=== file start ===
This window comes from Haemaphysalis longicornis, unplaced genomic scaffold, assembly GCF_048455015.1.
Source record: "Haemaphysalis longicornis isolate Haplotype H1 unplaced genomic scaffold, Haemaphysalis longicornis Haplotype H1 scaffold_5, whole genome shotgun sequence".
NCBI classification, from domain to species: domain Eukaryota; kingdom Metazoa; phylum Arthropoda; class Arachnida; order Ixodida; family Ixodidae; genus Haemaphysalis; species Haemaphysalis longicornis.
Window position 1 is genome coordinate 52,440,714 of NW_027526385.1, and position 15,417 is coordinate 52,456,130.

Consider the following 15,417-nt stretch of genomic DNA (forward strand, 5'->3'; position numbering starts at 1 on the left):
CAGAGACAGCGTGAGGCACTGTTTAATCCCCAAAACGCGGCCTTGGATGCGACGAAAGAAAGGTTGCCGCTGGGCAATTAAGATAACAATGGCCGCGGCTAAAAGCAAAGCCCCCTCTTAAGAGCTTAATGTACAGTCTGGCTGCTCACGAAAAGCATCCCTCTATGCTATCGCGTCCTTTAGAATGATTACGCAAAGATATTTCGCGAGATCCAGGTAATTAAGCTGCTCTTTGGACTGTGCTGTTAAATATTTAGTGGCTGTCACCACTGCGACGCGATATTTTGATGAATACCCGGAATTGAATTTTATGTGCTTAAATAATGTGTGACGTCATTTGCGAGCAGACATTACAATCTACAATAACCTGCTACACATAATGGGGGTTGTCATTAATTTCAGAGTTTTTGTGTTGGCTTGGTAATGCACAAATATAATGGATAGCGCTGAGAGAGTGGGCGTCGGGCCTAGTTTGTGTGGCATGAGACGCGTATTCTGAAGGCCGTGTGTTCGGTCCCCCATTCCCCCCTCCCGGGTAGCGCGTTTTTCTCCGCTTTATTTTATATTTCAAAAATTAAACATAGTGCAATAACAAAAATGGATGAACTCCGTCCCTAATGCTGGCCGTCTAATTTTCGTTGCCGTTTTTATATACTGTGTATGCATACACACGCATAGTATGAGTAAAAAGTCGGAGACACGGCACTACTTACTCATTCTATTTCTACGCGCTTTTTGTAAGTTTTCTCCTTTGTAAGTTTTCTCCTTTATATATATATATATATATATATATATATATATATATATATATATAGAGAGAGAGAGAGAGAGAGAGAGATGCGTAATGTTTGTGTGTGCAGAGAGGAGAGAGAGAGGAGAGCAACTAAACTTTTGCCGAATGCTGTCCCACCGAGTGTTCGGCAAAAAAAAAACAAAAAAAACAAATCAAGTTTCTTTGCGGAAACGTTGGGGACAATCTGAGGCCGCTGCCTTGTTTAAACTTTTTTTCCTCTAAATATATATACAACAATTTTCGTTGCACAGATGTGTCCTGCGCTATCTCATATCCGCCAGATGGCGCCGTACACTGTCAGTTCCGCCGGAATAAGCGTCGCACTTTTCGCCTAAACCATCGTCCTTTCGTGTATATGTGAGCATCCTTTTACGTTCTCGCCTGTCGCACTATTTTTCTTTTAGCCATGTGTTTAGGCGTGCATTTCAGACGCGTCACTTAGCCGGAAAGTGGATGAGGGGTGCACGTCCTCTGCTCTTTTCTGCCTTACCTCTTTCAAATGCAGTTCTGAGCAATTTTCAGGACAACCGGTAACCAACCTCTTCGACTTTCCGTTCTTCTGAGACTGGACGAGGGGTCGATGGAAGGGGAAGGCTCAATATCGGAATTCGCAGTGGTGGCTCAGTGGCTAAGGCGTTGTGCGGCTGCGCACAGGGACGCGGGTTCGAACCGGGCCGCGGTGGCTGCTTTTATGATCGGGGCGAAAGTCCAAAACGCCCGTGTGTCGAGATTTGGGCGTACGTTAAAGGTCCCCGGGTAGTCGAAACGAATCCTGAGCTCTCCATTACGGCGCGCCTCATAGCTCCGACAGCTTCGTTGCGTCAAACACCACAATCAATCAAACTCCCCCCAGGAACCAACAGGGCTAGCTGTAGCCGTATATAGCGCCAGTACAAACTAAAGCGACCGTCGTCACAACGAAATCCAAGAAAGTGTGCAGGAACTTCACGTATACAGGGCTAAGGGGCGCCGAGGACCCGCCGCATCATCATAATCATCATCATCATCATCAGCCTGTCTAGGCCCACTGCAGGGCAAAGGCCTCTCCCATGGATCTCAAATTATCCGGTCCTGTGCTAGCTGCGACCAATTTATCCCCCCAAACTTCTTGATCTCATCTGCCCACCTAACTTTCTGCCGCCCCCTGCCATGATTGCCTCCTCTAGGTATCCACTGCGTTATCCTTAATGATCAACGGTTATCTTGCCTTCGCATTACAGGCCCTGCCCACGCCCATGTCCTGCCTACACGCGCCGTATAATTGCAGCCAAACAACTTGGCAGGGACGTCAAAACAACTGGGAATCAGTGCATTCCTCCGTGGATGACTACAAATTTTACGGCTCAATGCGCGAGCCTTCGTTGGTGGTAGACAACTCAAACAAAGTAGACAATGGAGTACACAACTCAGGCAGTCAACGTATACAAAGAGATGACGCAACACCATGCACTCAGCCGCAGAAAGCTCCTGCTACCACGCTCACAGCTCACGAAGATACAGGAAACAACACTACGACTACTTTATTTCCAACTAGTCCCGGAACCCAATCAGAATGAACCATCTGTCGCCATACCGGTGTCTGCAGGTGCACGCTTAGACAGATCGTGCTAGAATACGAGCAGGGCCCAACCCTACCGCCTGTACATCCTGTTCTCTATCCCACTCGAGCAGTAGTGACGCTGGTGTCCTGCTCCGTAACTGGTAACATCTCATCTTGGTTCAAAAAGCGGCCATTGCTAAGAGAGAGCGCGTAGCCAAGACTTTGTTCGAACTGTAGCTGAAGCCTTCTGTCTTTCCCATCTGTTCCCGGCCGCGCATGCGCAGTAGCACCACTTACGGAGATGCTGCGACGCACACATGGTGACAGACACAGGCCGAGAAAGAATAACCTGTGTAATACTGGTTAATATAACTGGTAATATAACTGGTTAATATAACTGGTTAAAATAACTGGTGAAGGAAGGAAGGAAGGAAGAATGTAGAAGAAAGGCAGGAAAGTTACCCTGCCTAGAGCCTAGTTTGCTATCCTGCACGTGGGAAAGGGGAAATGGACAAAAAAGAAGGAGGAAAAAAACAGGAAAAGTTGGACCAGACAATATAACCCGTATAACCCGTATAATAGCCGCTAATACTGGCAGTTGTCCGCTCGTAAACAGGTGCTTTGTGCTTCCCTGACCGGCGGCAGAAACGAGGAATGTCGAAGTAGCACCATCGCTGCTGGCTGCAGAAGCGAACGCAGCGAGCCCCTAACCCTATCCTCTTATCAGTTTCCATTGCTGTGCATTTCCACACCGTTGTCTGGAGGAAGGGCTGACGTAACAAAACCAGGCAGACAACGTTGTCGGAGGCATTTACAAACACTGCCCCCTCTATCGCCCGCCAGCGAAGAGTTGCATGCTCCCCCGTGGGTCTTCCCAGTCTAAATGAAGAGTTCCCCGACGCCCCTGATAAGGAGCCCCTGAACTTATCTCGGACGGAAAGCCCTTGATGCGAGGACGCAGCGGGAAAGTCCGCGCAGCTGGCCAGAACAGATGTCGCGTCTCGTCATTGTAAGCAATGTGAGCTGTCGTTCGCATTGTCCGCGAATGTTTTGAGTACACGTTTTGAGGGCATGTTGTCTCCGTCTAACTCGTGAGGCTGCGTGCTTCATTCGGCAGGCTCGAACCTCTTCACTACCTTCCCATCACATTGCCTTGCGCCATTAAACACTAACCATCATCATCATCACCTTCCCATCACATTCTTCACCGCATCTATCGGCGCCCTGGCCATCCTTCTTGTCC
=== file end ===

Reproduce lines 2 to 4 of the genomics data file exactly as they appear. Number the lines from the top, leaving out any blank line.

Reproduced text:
Source record: "Haemaphysalis longicornis isolate Haplotype H1 unplaced genomic scaffold, Haemaphysalis longicornis Haplotype H1 scaffold_5, whole genome shotgun sequence".
NCBI classification, from domain to species: domain Eukaryota; kingdom Metazoa; phylum Arthropoda; class Arachnida; order Ixodida; family Ixodidae; genus Haemaphysalis; species Haemaphysalis longicornis.
Window position 1 is genome coordinate 52,440,714 of NW_027526385.1, and position 15,417 is coordinate 52,456,130.